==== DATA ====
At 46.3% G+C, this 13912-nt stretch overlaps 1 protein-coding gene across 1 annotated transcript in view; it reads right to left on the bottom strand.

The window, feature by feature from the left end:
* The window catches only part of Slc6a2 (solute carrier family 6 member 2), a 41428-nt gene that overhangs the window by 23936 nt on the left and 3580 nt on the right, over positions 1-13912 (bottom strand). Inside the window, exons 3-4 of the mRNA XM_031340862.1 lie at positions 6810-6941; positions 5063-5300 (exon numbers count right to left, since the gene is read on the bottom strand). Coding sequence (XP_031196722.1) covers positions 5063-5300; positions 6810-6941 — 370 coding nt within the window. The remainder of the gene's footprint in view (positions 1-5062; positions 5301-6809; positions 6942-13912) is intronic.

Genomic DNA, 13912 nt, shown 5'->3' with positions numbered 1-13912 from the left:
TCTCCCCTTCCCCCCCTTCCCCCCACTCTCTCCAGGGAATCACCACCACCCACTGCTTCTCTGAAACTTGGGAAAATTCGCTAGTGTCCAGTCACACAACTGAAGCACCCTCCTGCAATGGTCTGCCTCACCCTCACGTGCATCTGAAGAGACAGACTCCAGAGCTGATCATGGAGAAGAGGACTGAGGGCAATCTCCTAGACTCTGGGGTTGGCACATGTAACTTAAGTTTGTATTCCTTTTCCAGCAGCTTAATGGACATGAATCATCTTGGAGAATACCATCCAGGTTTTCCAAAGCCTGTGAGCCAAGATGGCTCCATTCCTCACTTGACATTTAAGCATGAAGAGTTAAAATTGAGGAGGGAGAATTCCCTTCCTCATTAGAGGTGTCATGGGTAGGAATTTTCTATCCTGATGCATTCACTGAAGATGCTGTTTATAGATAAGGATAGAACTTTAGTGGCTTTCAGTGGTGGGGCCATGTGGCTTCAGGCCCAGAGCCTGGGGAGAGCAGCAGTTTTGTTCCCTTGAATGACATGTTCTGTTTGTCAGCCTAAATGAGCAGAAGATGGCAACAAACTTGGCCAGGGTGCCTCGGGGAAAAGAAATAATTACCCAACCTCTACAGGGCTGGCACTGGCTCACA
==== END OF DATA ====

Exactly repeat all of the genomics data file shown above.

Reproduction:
At 46.3% G+C, this 13912-nt stretch overlaps 1 protein-coding gene across 1 annotated transcript in view; it reads right to left on the bottom strand.

The window, feature by feature from the left end:
* The window catches only part of Slc6a2 (solute carrier family 6 member 2), a 41428-nt gene that overhangs the window by 23936 nt on the left and 3580 nt on the right, over positions 1-13912 (bottom strand). Inside the window, exons 3-4 of the mRNA XM_031340862.1 lie at positions 6810-6941; positions 5063-5300 (exon numbers count right to left, since the gene is read on the bottom strand). Coding sequence (XP_031196722.1) covers positions 5063-5300; positions 6810-6941 — 370 coding nt within the window. The remainder of the gene's footprint in view (positions 1-5062; positions 5301-6809; positions 6942-13912) is intronic.

Genomic DNA, 13912 nt, shown 5'->3' with positions numbered 1-13912 from the left:
TCTCCCCTTCCCCCCCTTCCCCCCACTCTCTCCAGGGAATCACCACCACCCACTGCTTCTCTGAAACTTGGGAAAATTCGCTAGTGTCCAGTCACACAACTGAAGCACCCTCCTGCAATGGTCTGCCTCACCCTCACGTGCATCTGAAGAGACAGACTCCAGAGCTGATCATGGAGAAGAGGACTGAGGGCAATCTCCTAGACTCTGGGGTTGGCACATGTAACTTAAGTTTGTATTCCTTTTCCAGCAGCTTAATGGACATGAATCATCTTGGAGAATACCATCCAGGTTTTCCAAAGCCTGTGAGCCAAGATGGCTCCATTCCTCACTTGACATTTAAGCATGAAGAGTTAAAATTGAGGAGGGAGAATTCCCTTCCTCATTAGAGGTGTCATGGGTAGGAATTTTCTATCCTGATGCATTCACTGAAGATGCTGTTTATAGATAAGGATAGAACTTTAGTGGCTTTCAGTGGTGGGGCCATGTGGCTTCAGGCCCAGAGCCTGGGGAGAGCAGCAGTTTTGTTCCCTTGAATGACATGTTCTGTTTGTCAGCCTAAATGAGCAGAAGATGGCAACAAACTTGGCCAGGGTGCCTCGGGGAAAAGAAATAATTACCCAACCTCTACAGGGCTGGCACTGGCTCACA